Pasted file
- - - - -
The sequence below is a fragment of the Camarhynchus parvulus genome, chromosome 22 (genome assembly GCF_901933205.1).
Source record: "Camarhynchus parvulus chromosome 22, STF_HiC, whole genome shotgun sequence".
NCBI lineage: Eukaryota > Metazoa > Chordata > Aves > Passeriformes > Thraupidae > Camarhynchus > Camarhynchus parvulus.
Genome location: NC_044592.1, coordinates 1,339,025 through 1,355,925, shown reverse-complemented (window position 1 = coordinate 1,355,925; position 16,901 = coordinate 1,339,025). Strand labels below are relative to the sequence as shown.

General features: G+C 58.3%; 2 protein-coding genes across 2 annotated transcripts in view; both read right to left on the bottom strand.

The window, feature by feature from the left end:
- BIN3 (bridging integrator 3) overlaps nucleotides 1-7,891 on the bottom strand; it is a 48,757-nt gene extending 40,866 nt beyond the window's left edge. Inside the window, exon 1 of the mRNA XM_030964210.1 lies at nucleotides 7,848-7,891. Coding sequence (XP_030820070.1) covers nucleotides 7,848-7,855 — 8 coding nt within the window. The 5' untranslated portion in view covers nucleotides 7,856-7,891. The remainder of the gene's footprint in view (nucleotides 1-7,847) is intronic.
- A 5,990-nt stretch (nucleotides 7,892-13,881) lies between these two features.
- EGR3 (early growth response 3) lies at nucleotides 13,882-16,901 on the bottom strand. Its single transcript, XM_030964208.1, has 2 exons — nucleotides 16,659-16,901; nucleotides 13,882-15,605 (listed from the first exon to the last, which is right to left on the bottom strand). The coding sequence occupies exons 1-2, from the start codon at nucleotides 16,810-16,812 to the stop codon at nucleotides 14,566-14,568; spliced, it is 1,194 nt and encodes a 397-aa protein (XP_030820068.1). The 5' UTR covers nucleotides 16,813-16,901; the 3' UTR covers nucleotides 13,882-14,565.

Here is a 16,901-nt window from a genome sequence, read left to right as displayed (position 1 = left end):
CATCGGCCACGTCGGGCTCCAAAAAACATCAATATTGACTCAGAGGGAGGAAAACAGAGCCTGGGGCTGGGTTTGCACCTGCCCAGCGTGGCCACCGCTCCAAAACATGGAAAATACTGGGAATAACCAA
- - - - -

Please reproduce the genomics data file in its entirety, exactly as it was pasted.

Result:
The sequence below is a fragment of the Camarhynchus parvulus genome, chromosome 22 (genome assembly GCF_901933205.1).
Source record: "Camarhynchus parvulus chromosome 22, STF_HiC, whole genome shotgun sequence".
NCBI lineage: Eukaryota > Metazoa > Chordata > Aves > Passeriformes > Thraupidae > Camarhynchus > Camarhynchus parvulus.
Genome location: NC_044592.1, coordinates 1,339,025 through 1,355,925, shown reverse-complemented (window position 1 = coordinate 1,355,925; position 16,901 = coordinate 1,339,025). Strand labels below are relative to the sequence as shown.

General features: G+C 58.3%; 2 protein-coding genes across 2 annotated transcripts in view; both read right to left on the bottom strand.

The window, feature by feature from the left end:
- BIN3 (bridging integrator 3) overlaps nucleotides 1-7,891 on the bottom strand; it is a 48,757-nt gene extending 40,866 nt beyond the window's left edge. Inside the window, exon 1 of the mRNA XM_030964210.1 lies at nucleotides 7,848-7,891. Coding sequence (XP_030820070.1) covers nucleotides 7,848-7,855 — 8 coding nt within the window. The 5' untranslated portion in view covers nucleotides 7,856-7,891. The remainder of the gene's footprint in view (nucleotides 1-7,847) is intronic.
- A 5,990-nt stretch (nucleotides 7,892-13,881) lies between these two features.
- EGR3 (early growth response 3) lies at nucleotides 13,882-16,901 on the bottom strand. Its single transcript, XM_030964208.1, has 2 exons — nucleotides 16,659-16,901; nucleotides 13,882-15,605 (listed from the first exon to the last, which is right to left on the bottom strand). The coding sequence occupies exons 1-2, from the start codon at nucleotides 16,810-16,812 to the stop codon at nucleotides 14,566-14,568; spliced, it is 1,194 nt and encodes a 397-aa protein (XP_030820068.1). The 5' UTR covers nucleotides 16,813-16,901; the 3' UTR covers nucleotides 13,882-14,565.

Here is a 16,901-nt window from a genome sequence, read left to right as displayed (position 1 = left end):
CATCGGCCACGTCGGGCTCCAAAAAACATCAATATTGACTCAGAGGGAGGAAAACAGAGCCTGGGGCTGGGTTTGCACCTGCCCAGCGTGGCCACCGCTCCAAAACATGGAAAATACTGGGAATAACCAA